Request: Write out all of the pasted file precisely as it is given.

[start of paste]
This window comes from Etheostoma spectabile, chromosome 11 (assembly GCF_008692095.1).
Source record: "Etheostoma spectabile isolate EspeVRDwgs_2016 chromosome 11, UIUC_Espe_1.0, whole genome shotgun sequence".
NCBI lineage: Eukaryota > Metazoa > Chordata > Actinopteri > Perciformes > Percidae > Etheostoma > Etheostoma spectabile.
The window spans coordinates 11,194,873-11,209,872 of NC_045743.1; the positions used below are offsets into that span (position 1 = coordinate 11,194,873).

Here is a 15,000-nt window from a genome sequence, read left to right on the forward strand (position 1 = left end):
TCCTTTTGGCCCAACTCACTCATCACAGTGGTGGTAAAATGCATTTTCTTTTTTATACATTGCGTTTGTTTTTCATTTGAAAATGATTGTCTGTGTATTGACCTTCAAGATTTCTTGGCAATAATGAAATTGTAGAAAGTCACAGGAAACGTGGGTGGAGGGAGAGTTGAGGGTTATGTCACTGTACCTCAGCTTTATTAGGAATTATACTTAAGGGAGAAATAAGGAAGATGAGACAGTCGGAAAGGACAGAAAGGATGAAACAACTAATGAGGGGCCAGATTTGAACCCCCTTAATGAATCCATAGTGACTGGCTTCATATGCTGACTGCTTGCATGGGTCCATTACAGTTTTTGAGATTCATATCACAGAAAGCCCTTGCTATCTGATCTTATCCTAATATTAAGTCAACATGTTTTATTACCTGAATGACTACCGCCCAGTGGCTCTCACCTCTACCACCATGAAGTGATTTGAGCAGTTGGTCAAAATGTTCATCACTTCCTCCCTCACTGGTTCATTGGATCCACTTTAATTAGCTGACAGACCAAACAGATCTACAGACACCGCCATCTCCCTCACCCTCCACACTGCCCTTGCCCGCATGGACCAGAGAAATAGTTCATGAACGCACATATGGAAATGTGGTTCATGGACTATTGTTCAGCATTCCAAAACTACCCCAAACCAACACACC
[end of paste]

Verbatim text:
This window comes from Etheostoma spectabile, chromosome 11 (assembly GCF_008692095.1).
Source record: "Etheostoma spectabile isolate EspeVRDwgs_2016 chromosome 11, UIUC_Espe_1.0, whole genome shotgun sequence".
NCBI lineage: Eukaryota > Metazoa > Chordata > Actinopteri > Perciformes > Percidae > Etheostoma > Etheostoma spectabile.
The window spans coordinates 11,194,873-11,209,872 of NC_045743.1; the positions used below are offsets into that span (position 1 = coordinate 11,194,873).

Here is a 15,000-nt window from a genome sequence, read left to right on the forward strand (position 1 = left end):
TCCTTTTGGCCCAACTCACTCATCACAGTGGTGGTAAAATGCATTTTCTTTTTTATACATTGCGTTTGTTTTTCATTTGAAAATGATTGTCTGTGTATTGACCTTCAAGATTTCTTGGCAATAATGAAATTGTAGAAAGTCACAGGAAACGTGGGTGGAGGGAGAGTTGAGGGTTATGTCACTGTACCTCAGCTTTATTAGGAATTATACTTAAGGGAGAAATAAGGAAGATGAGACAGTCGGAAAGGACAGAAAGGATGAAACAACTAATGAGGGGCCAGATTTGAACCCCCTTAATGAATCCATAGTGACTGGCTTCATATGCTGACTGCTTGCATGGGTCCATTACAGTTTTTGAGATTCATATCACAGAAAGCCCTTGCTATCTGATCTTATCCTAATATTAAGTCAACATGTTTTATTACCTGAATGACTACCGCCCAGTGGCTCTCACCTCTACCACCATGAAGTGATTTGAGCAGTTGGTCAAAATGTTCATCACTTCCTCCCTCACTGGTTCATTGGATCCACTTTAATTAGCTGACAGACCAAACAGATCTACAGACACCGCCATCTCCCTCACCCTCCACACTGCCCTTGCCCGCATGGACCAGAGAAATAGTTCATGAACGCACATATGGAAATGTGGTTCATGGACTATTGTTCAGCATTCCAAAACTACCCCAAACCAACACACC